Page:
Tuesday, March 6, 2018

American Car Brands - and my problems with them

American Car Brands - Once, they had the highest quality ratings in the world, and now I'd rather buy a Japanese Car built in America than one from an American brand.

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You might be wondering what troubles did I have with my American cars? The three cars I had before the Honda were:
  1. 1996 Plymouth Neon
  2. 2001 Chevy Malibu
  3. 2007 Chrysler PT Cruiser
With the Neon, everything to do with the wiring harness was suspect. Gradually, all the dashboard gauges failed. And for years, I was driving a car without the ability to tell how fast I was going because of speedometer failure.  (The speedometer had to be replaced twice under warranty.)  After I gave this car to my brother, he found out that the soldering on the dashboard was faulty, and I fixed it for the car's remaining life on the road.

The Chevy Malibu was another story. This car had strange quirks, including a fan/air conditioner switch that wouldn't work for the AC when on the lower 2 notches and wouldn't work for fan only operation on the other notches. This had to be replaced under warranty, and yet, the problem came back.  The car had faulty front seat welds, and the seat would have failed early had this not been taken care of by the dealership.  But what was most troublesome was a tendency to have idiot lights come on when making a sustained right turn, such as taking a dog-leg exit off a highway at speed. I was glad to be rid of this car when I bought the PT Cruiser.

I wasn't sure if I could trust Chrysler products again, after my experience with the Neon. Yet, I loved the Cruiser. But I would never buy it again, given the quality problems with its electronics. Over time, the electronics had a nasty habit of shorting out, leaving me unable to use my radio, unable to read any of the indicators, and eventually unable to read the gas gauges or speedometer. Usually, everything came back to normal. But you couldn't count on the electronics. What was most frustrating was the front seat. It was electrically operated, and all the switches were attached to a plastic panel on the side of the seat. Over time, the seat would no longer be supported properly by its springs and would break the plastic panel on the side.  No amount of repairs could fix this, as the seat was designed poorly. So I ended up duct taping the panel to the seat AND using seat covers to hide everything. When the car's transmission died the year before I was laid off from the bank I then worked for, it was a big blessing. I was able to buy the Honda I now own, and pay it off while I still had the extra money to do so.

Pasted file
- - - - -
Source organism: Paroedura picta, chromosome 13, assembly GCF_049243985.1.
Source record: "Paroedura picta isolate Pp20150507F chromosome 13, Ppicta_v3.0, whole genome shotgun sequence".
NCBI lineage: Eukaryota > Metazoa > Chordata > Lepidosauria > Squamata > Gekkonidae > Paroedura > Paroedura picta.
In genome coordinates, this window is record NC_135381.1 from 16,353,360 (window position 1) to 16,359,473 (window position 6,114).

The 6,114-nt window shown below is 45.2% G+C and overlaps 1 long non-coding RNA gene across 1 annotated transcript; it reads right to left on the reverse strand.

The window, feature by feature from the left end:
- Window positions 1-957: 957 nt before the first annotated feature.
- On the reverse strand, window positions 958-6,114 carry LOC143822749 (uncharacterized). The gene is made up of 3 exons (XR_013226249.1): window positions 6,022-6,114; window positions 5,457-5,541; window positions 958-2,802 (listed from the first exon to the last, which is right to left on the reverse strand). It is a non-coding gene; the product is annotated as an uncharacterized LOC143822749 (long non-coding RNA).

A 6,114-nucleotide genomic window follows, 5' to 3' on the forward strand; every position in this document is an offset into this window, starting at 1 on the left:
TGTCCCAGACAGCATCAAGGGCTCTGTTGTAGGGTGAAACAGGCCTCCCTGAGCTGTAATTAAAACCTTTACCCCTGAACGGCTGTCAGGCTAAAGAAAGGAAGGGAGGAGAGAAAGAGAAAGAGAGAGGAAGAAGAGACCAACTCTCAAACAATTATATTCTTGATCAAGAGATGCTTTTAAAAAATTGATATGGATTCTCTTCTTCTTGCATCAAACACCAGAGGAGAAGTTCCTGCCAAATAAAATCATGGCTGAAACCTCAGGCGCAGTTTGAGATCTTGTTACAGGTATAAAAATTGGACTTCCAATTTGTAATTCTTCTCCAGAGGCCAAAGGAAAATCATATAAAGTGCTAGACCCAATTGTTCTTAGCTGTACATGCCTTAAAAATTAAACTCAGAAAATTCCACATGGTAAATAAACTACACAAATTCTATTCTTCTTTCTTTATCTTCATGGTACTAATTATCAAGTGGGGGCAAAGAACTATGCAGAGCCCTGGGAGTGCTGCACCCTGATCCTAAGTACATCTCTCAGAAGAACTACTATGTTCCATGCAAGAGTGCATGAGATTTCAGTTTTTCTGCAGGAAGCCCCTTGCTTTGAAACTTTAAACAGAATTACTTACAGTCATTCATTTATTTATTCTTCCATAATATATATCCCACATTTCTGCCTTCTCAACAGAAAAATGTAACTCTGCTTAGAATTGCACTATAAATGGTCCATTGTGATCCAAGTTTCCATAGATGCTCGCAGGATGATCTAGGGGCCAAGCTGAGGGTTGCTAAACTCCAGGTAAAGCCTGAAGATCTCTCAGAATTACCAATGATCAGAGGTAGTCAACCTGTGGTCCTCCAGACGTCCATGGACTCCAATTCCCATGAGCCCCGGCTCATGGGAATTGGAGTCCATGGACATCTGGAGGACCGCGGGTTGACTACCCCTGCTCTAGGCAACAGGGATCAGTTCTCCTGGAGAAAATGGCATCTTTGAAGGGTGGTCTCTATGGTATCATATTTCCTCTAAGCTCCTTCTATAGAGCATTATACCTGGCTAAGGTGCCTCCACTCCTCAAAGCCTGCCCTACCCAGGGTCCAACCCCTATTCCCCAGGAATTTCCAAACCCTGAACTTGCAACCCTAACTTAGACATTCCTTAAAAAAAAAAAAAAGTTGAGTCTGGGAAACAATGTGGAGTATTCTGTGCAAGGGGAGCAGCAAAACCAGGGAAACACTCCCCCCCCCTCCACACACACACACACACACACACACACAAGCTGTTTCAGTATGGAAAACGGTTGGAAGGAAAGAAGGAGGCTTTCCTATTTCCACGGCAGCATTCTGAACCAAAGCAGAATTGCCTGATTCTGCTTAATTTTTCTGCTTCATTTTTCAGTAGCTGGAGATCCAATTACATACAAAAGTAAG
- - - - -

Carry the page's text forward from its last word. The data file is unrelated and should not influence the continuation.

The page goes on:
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There is no mention of Ford above.  Why not?

When I purchased my Honda, I test drove cars from Ford, GM, Hyundai, Toyota, and Honda. I ruled out Hyundai simply because they supplied a tire reinflation kit instead of a spare tire. This is penny wise and dollar foolish, as it doesn't deal with side punctures which would force you to drive on a rim (ruining the wheel) or having to have the car towed. The Toyota was too expensive for value provided. And GM's offerings felt cheap. This left me with Honda and Ford.  

Have you ever driven a car where one needs read a manual to tune the car's radio to a specific radio station?  This was the case with the Ford I test drove. Some asshole wanted to show how many cute gimmicks he could add to the car's electronics and made the radio impossible to operate. If this was the problem with the radio, I could only imagine what other screwed up design decisions would show up in the car afterwards.  So I nixed the choice of Ford, even though in other respects the car was a good car. (A few years later, GFJ rented a Ford for a trip to Cleveland. And the rental agent had to show her how to use the radio and associated electronics.  I guess the lunatics still run the asylum over there.)  As long as Ford's electronics are so complicated that I need to read a book to tune in the car's radio, I won't even bother considering this brand next time I buy a car.

As you can guess, I'm likely to buy another Honda.  Each time I discover something new about the car (including how they want to prevent you from using hands-free phone dialing when backing up the car), it is always well thought out. I don't need a manual to figure out most things about the car, and the few quirks I've discovered do not affect the overall pleasant experience of owning this car. Let's hope that it keeps running well, until I have the cash on hand to replace the car....

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